By now, much like viewers of the show, we have learnt not to trust the tumultuous world of the Premier League.
We have learnt not to become too attached to a manager because, knowing Sunderland, something bad is always around the corner. Di Canio picked up the pieces of the ruined O’Neil dynasty, but ended up turning his sword against his own senior players, and ultimately losing his head. For Poyet, who no doubt provided happier memories for fans including three derby wins and a cup final, it was lack of experience that dethroned him. And however noble Advocaat may have been, his reign was cut short by 5 league defeats in the first 8 games of the new season and relegation already looming.
Like the others, Allardyce won that first important battle – Premier League survival, against all the odds. But this time, things felt different. Real progress was visible in ridding House Sunderland of any player unfit to bear the Black Cat standard, and replacing them with passionate and high quality infantry. Effective tactics were adopted and a clear identity was established on the battlefield. Under Allardyce’s rule, the people witnessed the resurgence of Jermain Defoe, Lord Commander of the Relegation Watch. We added clean sheets to his goals, which crafted crucial victories.
All of this pointed to a brighter future of endless summer, a future of peace not war, away from the droves of relegation battles lying beyond the wall - something that us mackems have been fighting for all too long.
But even when all seemed near-perfect, in the case of Allardyce, it did not last longer than those glorious 31 games. The ruthless destruction of its protagonists may well be the attraction of Game of Thrones, but this time, in the case of Allardyce, it’s certainly not a good thing for SAFC. While he makes the journey down to Kings Landing to try and restore some dignity to the national team of Westeros, the North is left looking for a new leader.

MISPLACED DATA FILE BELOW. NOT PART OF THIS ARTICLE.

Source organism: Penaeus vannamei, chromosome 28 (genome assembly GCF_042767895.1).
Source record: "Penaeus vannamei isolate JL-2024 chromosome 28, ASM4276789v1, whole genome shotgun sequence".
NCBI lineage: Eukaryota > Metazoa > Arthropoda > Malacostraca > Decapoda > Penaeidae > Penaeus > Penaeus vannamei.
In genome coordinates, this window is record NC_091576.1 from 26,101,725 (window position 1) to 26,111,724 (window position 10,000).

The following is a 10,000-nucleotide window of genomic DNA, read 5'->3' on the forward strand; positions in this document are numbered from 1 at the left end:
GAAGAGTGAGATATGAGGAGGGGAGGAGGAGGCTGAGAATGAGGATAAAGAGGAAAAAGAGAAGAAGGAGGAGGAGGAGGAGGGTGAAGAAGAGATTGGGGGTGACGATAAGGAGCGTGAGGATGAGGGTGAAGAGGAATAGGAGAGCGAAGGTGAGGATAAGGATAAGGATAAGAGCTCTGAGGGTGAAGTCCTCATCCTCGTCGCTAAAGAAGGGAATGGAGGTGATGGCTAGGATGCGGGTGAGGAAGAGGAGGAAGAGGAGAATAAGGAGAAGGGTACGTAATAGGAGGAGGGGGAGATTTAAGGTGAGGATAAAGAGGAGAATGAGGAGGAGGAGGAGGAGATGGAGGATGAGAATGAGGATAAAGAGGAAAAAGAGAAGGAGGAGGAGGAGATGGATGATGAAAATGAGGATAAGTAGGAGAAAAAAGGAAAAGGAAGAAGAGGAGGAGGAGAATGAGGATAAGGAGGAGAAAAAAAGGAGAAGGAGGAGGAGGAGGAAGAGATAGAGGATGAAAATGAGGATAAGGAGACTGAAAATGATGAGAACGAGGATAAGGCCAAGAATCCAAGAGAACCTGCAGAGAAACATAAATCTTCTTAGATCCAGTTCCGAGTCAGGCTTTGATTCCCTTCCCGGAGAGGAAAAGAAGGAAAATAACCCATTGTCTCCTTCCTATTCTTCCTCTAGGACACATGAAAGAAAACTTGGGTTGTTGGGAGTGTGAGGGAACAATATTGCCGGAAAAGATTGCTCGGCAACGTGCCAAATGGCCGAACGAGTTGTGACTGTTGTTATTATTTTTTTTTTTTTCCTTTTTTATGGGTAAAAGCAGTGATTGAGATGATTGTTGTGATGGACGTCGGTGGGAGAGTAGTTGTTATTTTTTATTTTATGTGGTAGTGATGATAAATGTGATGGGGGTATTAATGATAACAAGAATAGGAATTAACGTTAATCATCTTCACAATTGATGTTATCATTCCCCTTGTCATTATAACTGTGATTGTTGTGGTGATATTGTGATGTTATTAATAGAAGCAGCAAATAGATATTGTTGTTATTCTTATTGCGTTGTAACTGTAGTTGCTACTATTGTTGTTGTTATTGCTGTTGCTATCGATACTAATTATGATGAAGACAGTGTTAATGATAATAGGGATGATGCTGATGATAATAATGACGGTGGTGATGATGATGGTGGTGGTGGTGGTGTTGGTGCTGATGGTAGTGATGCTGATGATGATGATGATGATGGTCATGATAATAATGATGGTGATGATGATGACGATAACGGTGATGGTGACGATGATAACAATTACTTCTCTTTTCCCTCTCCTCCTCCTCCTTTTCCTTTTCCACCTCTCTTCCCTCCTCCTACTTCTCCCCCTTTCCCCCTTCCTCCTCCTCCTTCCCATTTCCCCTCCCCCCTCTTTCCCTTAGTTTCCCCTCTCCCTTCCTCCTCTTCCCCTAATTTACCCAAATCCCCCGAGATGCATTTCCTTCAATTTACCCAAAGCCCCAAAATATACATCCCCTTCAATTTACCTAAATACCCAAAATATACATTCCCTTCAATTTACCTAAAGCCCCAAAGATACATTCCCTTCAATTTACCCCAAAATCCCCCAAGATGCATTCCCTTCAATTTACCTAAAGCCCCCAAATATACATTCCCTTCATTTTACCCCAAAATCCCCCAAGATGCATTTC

Now it’s true: ‘We know no King but the King in the North, whose name is Sunderland’. The club is bigger than any manager, and we have to move on quickly. Of course, however, ‘the North remembers’. Thanks for the memories, Sam. I wish I could have been there against Chelsea, which they’re calling the best ever atmosphere at the SOL, and Everton at home when we sent down House Newcastle. Thanks to you, we might just be on that cusp of something great – and this time, with the squad we have, it seems that much more attainable. It’s a shame you can’t be there to finish what you started.
But now, a call to arms. Let’s hope a new leader comes in swiftly: Moyes of the Vale, most likely. Whoever it is, let’s rally behind him and the lads, and get this great house of Sunderland back to where it belongs.
Pascal Foster (@pascalf96)